Ninety per cent of people hold some bias against females, a new report by the United Nations revealed. The report was released on March 5, Thursday.
UN’s report on the “Gender Social Norms” index analyzed gender-based prejudices in areas including politics and education in 75 countries, covering over 80 percent of the world’s population.
The report discloses that around 50 per cent of men believed that they had more right to a job than women. While almost a third of respondents felt that it was acceptable for men to hit their partners.
The report maintained that “there is no country in the world with gender equality.”
According to the report, about half of the world's men and women felt that men were better at politics. In China, 55% of people thought men were better suited to be political leaders.
In the US, a country that is yet to choose a female president, around 39% of people felt that men were better at leading.
Women not preferred for senior positions
Women are paid less than men and are much less likely to be in senior positions. Globally, 40% of people thought men made better business executives. In India, 69 per cent of men felt that they could play the role of business executives better than women.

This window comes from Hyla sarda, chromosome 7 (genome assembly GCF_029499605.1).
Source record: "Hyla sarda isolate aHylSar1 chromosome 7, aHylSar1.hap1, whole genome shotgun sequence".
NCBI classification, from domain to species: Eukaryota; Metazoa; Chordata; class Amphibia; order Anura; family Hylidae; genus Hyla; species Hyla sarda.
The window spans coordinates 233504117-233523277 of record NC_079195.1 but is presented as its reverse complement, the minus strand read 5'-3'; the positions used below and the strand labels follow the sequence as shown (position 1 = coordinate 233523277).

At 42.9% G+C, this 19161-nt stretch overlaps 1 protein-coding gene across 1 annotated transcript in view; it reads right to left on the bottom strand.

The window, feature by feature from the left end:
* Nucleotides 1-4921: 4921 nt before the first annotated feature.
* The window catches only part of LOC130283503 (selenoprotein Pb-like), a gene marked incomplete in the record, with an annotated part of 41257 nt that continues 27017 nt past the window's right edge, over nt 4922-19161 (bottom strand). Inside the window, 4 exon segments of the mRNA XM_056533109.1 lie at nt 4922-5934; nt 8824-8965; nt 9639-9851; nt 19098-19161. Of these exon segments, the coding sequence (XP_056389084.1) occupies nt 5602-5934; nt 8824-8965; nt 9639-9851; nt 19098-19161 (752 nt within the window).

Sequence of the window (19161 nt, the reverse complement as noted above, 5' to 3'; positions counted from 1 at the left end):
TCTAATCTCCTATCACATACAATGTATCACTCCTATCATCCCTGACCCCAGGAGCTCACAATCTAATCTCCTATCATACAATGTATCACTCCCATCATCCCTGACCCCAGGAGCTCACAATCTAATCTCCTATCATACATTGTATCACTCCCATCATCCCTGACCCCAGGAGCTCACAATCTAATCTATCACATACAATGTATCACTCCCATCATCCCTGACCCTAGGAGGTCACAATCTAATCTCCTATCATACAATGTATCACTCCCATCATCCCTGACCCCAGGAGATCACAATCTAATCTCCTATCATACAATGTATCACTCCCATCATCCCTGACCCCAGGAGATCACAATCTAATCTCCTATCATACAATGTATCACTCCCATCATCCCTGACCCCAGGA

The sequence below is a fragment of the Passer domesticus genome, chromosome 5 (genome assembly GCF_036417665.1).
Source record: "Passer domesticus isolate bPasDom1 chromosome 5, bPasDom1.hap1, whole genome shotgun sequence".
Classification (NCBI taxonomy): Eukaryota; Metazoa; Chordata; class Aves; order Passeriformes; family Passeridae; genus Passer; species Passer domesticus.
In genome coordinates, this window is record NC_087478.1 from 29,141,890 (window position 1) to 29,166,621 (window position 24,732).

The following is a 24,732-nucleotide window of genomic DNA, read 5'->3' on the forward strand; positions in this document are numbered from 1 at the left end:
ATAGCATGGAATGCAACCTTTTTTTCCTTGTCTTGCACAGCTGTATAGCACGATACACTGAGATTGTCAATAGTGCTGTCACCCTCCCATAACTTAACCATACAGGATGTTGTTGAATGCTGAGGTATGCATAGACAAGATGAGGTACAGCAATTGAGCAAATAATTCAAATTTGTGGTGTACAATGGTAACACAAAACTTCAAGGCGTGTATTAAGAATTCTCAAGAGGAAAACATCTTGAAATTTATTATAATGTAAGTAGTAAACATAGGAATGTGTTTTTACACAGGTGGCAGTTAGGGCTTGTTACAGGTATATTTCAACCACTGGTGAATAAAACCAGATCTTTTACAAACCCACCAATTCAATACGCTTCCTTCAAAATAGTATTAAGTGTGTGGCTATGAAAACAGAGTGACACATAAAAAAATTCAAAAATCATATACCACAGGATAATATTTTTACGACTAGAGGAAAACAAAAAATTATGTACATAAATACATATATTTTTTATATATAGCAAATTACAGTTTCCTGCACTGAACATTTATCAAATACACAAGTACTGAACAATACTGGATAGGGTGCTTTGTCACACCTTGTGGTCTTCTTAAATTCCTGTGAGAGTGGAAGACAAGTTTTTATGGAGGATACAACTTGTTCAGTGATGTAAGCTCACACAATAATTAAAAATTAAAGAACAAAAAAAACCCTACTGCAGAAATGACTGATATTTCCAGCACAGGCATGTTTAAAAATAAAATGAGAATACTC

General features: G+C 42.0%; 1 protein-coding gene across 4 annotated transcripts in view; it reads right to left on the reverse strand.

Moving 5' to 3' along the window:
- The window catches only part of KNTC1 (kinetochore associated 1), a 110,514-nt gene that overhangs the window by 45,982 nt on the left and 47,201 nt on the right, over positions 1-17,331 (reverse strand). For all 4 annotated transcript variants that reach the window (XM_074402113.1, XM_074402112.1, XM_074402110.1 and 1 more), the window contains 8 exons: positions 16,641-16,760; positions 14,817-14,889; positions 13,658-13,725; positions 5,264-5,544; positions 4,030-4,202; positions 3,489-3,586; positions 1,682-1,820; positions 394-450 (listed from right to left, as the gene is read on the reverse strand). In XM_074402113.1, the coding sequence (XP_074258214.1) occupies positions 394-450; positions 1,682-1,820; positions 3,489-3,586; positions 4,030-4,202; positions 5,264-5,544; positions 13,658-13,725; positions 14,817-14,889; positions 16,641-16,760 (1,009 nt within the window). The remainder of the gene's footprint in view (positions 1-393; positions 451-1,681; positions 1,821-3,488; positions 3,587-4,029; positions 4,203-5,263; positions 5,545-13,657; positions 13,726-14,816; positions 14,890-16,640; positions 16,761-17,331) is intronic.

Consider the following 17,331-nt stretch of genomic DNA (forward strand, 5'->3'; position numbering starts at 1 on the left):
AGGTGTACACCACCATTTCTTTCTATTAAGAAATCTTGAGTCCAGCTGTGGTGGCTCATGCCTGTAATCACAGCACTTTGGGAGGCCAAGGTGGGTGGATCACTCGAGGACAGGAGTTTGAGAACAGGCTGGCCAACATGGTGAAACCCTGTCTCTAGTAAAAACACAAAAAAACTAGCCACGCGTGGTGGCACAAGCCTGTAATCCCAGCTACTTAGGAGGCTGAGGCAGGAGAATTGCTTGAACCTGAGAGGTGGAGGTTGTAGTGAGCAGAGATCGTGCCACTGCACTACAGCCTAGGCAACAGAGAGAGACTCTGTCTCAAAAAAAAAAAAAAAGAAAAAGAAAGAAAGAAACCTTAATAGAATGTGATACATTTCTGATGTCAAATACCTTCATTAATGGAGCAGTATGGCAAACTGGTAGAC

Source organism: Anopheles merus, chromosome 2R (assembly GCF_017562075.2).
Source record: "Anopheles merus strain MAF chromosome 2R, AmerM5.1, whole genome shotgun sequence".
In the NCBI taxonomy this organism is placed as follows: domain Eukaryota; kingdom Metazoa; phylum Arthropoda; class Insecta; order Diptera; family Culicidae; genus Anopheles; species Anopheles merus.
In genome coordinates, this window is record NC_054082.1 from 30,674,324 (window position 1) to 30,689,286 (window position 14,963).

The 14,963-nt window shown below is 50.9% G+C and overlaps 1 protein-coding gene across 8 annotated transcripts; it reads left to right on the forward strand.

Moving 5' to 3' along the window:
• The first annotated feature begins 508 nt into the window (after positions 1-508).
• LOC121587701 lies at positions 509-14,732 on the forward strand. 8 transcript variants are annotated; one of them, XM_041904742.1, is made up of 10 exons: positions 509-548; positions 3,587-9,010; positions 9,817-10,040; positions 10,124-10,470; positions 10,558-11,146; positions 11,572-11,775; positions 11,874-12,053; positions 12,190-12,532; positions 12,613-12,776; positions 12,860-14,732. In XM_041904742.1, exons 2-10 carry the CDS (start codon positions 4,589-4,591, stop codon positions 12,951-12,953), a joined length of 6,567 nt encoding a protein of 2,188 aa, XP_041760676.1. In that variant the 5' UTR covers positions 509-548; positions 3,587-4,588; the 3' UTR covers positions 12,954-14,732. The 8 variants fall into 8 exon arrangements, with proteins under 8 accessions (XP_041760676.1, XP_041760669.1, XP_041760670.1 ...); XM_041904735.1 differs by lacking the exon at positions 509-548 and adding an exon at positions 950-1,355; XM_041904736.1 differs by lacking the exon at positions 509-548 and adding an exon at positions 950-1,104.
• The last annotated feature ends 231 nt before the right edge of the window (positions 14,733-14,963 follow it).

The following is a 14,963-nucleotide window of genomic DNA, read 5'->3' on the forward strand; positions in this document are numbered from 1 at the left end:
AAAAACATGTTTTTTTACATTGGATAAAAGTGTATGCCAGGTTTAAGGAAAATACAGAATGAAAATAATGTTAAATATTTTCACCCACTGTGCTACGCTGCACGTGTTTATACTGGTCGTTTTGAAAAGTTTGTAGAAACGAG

Raquel Lagunas, UNDP gender team acting director said: "We must act now to break through the barrier of bias and prejudices if we want to see progress at the speed and scale needed to achieve gender equality," UNDP report added.
Abysmally low number of women as government heads
The number of female heads of government is lower today than five years ago, with only ten women in such positions in 193 countries. In 2014 , it stood at 25.
According to Pedro Conceição, head of UNDP's Human Development Report Office, UNDP has come a long way to ensure equal representation of women in all aspects of society and get access to life’s basic needs as men.
Conceição stated: "But gender gaps are still all too obvious in other areas, particularly those that challenge power relations and are most influential in actually achieving true equality. Today. the fight about gender equality is a story of bias and prejudices."